Nepal Mapping Disaster
Locating missing victims of Nepal's earthquake, new technology allowing wheelchair users better control of their wheelchairs, surveillance on the web and women in technology.
What can be done to track loved ones and friends who may have been affected by the earthquake in Nepal? The OpenStreetMap initiative taps into the huge enthusiasm for volunteers to lend a hand. But what are local people doing themselves? Click hears from Nama Budhathoki from Kathmandu Living Labs about the volunteers locally and remotely using open street map technology to help locate the missing.
GyroSet is a new technology that offers to help people with paralysis and others who are wheelchair bound. It is one of the eagerly awaited technologies on display at the trade fair, Naidex in the English city of Birmingham. Click hears from Mark Istvan from NowTech whose Hungarian company has developed GyroSet. And Tom Nabarro who a few years ago was paralysed in an accident, tries out the GyroSet - a gyroscopic head control that will enable him to control his powered wheelchair.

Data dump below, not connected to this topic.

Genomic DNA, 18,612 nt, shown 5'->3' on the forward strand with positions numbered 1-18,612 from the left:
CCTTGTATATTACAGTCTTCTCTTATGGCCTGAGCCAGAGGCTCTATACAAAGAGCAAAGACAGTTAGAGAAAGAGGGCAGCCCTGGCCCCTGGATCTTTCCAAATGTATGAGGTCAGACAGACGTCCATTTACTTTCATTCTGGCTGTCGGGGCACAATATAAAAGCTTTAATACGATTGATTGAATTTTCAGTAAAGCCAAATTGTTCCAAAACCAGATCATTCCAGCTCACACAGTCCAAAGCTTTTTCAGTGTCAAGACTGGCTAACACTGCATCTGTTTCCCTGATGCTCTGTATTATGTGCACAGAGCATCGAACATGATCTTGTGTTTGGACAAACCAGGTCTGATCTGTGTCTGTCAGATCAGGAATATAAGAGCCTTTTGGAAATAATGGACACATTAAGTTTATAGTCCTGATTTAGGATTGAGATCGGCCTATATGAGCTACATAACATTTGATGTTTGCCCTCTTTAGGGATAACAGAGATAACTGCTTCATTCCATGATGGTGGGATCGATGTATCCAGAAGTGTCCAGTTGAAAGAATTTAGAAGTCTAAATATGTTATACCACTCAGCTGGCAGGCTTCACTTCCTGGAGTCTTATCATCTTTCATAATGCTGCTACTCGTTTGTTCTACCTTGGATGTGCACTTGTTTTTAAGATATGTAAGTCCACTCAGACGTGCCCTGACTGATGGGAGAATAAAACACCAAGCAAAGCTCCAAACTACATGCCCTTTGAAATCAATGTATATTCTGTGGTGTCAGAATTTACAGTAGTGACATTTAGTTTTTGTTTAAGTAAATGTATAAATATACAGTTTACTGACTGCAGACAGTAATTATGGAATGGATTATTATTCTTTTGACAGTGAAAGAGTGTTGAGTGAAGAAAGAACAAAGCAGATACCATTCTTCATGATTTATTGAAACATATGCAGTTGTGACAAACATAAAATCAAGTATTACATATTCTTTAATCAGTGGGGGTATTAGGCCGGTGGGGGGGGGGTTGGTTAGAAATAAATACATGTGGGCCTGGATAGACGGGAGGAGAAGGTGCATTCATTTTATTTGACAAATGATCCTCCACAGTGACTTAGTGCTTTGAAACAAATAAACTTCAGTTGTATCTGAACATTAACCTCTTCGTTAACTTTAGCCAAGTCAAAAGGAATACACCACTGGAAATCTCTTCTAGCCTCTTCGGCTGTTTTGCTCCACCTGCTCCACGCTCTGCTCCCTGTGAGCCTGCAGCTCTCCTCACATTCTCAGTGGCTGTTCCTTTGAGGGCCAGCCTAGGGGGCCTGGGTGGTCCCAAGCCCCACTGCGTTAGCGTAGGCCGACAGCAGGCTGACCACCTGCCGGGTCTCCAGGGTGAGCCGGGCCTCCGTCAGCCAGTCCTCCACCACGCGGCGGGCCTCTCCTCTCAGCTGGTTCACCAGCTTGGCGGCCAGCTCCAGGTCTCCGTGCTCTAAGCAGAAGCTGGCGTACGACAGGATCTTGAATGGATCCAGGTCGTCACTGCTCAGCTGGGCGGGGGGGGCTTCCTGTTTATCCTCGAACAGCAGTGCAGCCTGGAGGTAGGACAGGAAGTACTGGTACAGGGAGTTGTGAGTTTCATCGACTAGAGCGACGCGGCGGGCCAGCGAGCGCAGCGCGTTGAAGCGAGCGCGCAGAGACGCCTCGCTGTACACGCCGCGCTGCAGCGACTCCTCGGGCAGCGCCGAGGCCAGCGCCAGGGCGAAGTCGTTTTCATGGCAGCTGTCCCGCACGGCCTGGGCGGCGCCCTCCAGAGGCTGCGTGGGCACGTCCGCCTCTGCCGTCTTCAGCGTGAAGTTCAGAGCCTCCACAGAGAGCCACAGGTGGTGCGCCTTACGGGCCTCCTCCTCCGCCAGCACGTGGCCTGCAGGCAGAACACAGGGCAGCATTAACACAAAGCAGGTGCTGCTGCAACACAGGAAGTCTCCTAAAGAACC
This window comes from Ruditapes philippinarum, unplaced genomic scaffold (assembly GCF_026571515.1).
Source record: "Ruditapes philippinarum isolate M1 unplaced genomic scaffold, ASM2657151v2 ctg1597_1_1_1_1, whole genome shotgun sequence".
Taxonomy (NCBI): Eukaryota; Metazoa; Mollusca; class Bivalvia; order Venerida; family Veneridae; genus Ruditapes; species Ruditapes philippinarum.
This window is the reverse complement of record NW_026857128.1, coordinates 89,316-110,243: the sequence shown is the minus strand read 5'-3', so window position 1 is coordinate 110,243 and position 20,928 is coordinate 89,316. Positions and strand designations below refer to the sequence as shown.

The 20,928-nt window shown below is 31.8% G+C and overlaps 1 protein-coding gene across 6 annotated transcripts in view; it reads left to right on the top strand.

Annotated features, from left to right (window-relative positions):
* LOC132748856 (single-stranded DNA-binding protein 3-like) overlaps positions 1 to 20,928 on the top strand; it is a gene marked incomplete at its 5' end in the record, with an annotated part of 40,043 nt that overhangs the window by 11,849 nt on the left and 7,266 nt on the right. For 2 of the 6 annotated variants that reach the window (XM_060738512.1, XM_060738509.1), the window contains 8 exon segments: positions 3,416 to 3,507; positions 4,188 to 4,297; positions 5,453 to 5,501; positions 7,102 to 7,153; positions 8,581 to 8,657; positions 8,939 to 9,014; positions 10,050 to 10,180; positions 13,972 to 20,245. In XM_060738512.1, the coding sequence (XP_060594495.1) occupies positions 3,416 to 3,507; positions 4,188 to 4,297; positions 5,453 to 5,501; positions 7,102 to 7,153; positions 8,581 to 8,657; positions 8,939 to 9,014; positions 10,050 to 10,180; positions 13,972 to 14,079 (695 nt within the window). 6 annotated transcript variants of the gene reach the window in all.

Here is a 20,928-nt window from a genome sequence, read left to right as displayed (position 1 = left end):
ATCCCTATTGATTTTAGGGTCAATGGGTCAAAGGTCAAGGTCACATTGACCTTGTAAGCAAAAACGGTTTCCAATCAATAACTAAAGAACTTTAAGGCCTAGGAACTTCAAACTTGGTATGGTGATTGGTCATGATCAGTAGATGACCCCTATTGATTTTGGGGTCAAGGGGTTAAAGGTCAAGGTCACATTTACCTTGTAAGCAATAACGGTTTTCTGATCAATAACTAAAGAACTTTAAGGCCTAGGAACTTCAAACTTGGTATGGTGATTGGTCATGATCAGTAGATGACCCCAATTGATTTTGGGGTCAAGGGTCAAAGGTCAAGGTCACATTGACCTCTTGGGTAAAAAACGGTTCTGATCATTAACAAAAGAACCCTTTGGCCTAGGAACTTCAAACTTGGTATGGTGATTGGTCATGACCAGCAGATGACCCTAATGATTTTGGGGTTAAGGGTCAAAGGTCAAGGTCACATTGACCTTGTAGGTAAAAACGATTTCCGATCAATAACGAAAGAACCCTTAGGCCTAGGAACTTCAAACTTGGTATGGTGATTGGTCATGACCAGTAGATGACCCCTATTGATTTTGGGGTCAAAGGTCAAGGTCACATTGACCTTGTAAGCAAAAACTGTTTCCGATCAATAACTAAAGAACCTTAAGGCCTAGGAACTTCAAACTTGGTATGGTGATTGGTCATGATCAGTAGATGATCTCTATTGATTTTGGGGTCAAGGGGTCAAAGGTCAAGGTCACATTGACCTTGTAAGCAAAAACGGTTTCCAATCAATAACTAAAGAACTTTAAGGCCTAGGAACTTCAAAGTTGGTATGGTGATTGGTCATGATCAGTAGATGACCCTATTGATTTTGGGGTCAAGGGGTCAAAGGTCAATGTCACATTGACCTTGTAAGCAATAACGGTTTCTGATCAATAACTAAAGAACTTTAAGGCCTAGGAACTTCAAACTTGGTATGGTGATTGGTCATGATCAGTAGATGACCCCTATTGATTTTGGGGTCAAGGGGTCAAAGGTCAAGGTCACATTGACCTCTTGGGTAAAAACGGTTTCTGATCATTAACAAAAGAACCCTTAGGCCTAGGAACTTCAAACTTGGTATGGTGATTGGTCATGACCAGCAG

Do Not Track
Brett Gaylor has a new project called Do Not Track - a multi-part web series based around privacy, surveillance and the economy of the web. It aims to reveal all the third parties that are tracking your movements across the web. The film involves a high degree of interaction to highlight the extent by which we all leave digital footprints that are followed and exploited by companies. Click talks to the director, Brett Gaylor.
Code is a film by Robin Hauser Reynolds about the under-representation of women in technology, and what can be done about it. Back in the 1960s programming was advertised as a good profession for women to enter. In the USA the number of women coding rose and rose to a peak in the 1980s of 40%. Since then it has steadily declined to less than 20%. Click discusses with Robin Hauser Reynolds the reason for this decline and how can it be reversed?
(Photo: People clear rubble in Kathmandu's Durbar Square, a Unesco World Heritage Site that was severely damaged by an earthquake on 25 April 2015 ©Prakash Mathema/AFP/Getty Images)